Now Known as Chardonnay W(h)ines!
We are delighted to welcome back the University of Iowa Newman Singers to lead us in song at all our Masses next weekend. They will also give a concert next Sunday at 3:00PM, and all are welcome to attend. The Newman Singers were with us last year at this time. Thanks to parishioner Carrie Nadziejko for arranging their return visit. While a student at the University of Iowa, Carrie sang with the Newman Singers and sings in our choir now.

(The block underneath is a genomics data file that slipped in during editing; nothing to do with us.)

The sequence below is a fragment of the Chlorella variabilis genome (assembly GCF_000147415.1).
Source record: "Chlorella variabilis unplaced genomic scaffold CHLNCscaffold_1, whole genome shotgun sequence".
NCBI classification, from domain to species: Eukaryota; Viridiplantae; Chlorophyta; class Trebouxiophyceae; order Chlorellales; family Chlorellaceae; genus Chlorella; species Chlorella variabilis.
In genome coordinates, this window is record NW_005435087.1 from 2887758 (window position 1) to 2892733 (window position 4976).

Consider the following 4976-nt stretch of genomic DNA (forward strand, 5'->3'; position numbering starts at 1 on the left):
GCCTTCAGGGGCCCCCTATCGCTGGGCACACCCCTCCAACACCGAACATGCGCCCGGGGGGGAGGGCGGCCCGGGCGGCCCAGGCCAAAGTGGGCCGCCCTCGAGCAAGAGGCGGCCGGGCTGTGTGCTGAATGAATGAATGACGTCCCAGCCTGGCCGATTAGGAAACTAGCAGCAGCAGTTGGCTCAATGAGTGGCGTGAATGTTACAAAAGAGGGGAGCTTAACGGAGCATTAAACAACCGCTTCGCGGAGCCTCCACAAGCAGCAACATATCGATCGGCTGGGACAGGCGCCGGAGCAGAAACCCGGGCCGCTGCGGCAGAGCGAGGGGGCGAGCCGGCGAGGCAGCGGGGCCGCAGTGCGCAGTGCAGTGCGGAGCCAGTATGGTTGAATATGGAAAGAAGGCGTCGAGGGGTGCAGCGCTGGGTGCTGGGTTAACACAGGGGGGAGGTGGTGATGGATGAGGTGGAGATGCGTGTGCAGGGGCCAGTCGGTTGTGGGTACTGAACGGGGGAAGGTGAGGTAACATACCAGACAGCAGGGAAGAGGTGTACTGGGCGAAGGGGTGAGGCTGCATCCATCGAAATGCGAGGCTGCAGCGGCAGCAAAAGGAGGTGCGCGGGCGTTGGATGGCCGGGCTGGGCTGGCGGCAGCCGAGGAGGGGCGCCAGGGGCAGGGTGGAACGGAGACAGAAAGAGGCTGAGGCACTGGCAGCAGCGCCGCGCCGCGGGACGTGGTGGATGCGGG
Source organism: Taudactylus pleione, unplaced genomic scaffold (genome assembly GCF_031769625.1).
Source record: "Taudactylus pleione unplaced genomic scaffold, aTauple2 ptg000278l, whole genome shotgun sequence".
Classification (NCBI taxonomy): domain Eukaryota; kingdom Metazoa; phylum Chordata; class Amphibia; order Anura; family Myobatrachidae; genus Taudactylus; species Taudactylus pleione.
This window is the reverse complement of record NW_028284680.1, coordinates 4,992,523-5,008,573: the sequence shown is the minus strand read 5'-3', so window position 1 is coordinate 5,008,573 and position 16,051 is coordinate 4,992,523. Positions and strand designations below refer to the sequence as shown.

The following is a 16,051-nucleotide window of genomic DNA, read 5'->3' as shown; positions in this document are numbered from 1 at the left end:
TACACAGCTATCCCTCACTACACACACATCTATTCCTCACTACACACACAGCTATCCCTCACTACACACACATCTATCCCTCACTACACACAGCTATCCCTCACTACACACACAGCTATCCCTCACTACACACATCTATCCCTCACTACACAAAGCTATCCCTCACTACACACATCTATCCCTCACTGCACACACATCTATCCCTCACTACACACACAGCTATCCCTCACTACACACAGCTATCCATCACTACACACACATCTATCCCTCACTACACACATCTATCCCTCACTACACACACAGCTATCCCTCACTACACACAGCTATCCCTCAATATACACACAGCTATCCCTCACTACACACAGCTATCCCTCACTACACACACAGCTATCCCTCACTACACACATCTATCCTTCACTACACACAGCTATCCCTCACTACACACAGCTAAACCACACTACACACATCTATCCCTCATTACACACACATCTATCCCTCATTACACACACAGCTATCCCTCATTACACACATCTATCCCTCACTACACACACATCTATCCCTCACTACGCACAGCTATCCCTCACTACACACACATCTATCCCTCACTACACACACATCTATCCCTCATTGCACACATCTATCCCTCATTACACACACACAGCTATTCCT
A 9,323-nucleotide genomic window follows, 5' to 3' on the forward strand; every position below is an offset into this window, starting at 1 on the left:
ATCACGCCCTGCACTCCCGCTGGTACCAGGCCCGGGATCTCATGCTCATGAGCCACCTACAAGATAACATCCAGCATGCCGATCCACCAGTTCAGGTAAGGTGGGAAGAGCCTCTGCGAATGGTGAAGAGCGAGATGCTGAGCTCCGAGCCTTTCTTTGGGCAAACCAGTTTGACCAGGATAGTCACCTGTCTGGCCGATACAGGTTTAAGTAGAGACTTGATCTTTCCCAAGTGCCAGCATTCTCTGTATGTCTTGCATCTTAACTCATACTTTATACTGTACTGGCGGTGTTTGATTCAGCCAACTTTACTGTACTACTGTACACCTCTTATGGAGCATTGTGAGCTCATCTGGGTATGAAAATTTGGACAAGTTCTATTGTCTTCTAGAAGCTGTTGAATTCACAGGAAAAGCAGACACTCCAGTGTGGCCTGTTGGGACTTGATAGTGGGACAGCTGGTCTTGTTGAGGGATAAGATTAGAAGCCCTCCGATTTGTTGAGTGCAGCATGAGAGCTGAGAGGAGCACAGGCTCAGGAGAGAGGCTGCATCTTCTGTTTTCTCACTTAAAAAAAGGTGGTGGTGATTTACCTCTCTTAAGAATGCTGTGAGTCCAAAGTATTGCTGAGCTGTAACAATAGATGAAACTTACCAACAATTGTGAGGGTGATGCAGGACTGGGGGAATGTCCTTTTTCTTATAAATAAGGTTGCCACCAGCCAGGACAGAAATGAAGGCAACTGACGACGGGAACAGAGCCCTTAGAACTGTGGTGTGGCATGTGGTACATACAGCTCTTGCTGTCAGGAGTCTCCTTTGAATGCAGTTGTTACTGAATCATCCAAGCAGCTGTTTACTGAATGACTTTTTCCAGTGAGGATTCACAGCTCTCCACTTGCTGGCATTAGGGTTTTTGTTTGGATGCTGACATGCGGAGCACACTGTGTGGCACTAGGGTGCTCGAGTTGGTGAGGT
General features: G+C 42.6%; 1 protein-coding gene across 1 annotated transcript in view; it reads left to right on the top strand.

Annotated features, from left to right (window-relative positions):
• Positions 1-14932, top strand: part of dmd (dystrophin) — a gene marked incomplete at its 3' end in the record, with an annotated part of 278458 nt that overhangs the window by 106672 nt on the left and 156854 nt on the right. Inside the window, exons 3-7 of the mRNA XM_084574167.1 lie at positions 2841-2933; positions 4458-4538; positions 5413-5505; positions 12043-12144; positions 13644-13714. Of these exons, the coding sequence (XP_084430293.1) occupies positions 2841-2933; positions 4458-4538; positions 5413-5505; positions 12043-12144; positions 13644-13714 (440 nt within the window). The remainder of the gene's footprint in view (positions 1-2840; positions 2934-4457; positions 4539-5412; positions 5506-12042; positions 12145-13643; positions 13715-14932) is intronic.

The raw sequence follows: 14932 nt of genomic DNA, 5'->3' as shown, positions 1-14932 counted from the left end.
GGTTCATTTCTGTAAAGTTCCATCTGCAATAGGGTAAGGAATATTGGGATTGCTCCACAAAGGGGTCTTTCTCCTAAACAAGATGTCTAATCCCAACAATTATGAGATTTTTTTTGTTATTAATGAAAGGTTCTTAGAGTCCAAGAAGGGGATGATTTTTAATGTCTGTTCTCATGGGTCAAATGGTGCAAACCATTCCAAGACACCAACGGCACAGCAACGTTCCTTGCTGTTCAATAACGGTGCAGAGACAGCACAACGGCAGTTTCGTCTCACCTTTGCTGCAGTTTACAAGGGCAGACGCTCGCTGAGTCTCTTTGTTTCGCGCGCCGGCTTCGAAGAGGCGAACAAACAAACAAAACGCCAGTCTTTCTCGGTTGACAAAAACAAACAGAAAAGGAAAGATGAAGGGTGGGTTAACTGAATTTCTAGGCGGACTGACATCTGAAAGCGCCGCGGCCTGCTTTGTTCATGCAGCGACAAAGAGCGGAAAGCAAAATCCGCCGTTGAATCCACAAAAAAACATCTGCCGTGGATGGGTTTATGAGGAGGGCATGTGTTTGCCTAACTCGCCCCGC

At the beginning of July, we welcomed a new member to our parish staff. After serving as secretary for our Religious Education Program K-5 for 14 years, Cheryl Lohse retired at the end of June. We are pleased to welcome Jean Palasz (pronounced Palace) as our new secretary for our Religious Education Program K-5. Jean previously held a similar position at Ascension of Our Lord parish in Oakbrook Terrace. Jean looks forward to serving our parish families in her new position. Please welcome Jean when you next stop by the RE office! We now have two Jean’s in the RE office! Jean Rehmer who is secretary for Middle School through High School RE, and Jean Palasz who is secretary for K – 5 RE. Maybe to distinguish them apart, we should call Jean Rehmer “J.R.”? Naw, she looks nothing like Larry Hagman who played “J.R.” Ewing on the TV series Dallas. But we’re going to have to come up with some way to distinguish the two when you call.